A small team of reconnaissance Marines and sailors from a riverine unit deployed to Panama through the month of June to train local troops on amphibious operations. (Courtesy of Capt. Jacob Auchincloss)
A Reserve captain led a small team of Marines and sailors on a monthlong deployment to the jungles of Panama, where they teamed with Colombian special operators to train three local forces to operate together on land and at sea.
Capt. Jacob Auchincloss, with 3rd Force Reconnaissance Company, based out of Mobile, Alabama, led eight Marines and a corpsman from his own unit, along with six sailors with Coastal Riverine Squadron 2, based out of Virginia, through the month of June. The Marines and sailors linked up with five Colombian special forces troops to train members of Panama’s police, border patrol and aeronaval service.
Like other partner nations in the U.S. Southern Command area of operations, the Panamanian troops are beefing up their counter-narcotics patrolling, Auchincloss said. But aside from that, he was responsible for moving forward a SOUTHCOM action plan that encourages more training led by Colombians in that region of the world, he said.
“The goal is that the Colombians take more of the initiative to train their neighbors,” Auchincloss said. “They obviously speak the language and they’re quite proficient in jungle and riverine patrolling. They also have more of a stake in it, frankly, than we do because the drugs are coming up through Colombia.”
Through the month of June, Auchincloss said he split the 41 local troops into two teams. One team of 21 focused on riverine training with the sailors, while the other 20 troops practiced jungle patrol tactics with the recon Marines, he said. He spread members of the local police, border patrol and aeronaval service between the two teams so they could share what they learned with other members of their service.
“We wanted to ensure there was a good group of officers and [noncommissioned officers] on both teams so there could be cross-pollination afterward,” Auchincloss said.
Operating for weeks as such a small team was both a challenging and rewarding experience, Auchincloss said. As the officer in charge, he was responsible for planning and overseeing the missions, but also for dealing with logistical challenges that arose.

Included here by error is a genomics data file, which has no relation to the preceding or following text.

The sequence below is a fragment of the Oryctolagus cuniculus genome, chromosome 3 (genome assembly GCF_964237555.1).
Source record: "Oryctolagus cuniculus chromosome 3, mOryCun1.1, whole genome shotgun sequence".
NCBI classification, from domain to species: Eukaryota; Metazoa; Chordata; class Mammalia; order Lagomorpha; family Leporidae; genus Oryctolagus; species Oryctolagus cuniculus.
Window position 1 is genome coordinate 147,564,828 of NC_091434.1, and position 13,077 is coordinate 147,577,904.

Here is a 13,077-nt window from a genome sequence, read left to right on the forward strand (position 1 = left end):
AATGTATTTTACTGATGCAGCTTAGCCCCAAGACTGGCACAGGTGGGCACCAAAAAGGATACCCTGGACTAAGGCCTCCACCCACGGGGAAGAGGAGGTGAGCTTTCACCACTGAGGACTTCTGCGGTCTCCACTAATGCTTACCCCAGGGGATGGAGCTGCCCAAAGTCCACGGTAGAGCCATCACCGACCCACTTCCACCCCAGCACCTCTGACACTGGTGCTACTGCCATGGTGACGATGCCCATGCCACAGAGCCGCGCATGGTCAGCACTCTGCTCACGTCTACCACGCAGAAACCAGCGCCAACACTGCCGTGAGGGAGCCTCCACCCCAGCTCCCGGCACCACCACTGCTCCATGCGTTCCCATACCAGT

When they first arrived, they had to find a workaround when they didn’t initially have access to all the boats they needed to conduct the riverine training, he said. And he had to think about how to get food out to the troops separated into two different training areas.
Sending small teams of Marines, led by captains like Auchincloss, out on independent missions that last for weeks falls in line with the Corps’ roadmap for the next decade: Expeditionary Force 21. He said his advice for other captains who might find themselves leading troops on a training mission in an austere environment would be to understand the host nation’s needs and exactly what skills they want to develop.
Even over a matter of weeks, Auchincloss said, Marines can teach other militaries a lot through setting the example. His NCOs showed a great deal of initiative throughout the deployment, he said. That was vital to showing the Panamanians that they could better utilize their NCOs and junior officers to carry out planning.
Within weeks, he said Panamanian NCOs were pitching in with the mission-planning process. They were also making great strides in communication during the riverine training. Much of that came as a result of the strong example his NCOs set, he said.
“In that kind of compressed time frame, the best thing you can do is model the behavior you want them to incorporate,” he said.
“You need to be demonstrating what right looks like, including the ways that officers and NCOs should be acting in a unit. Over the course of the month, it’s going to sink in.”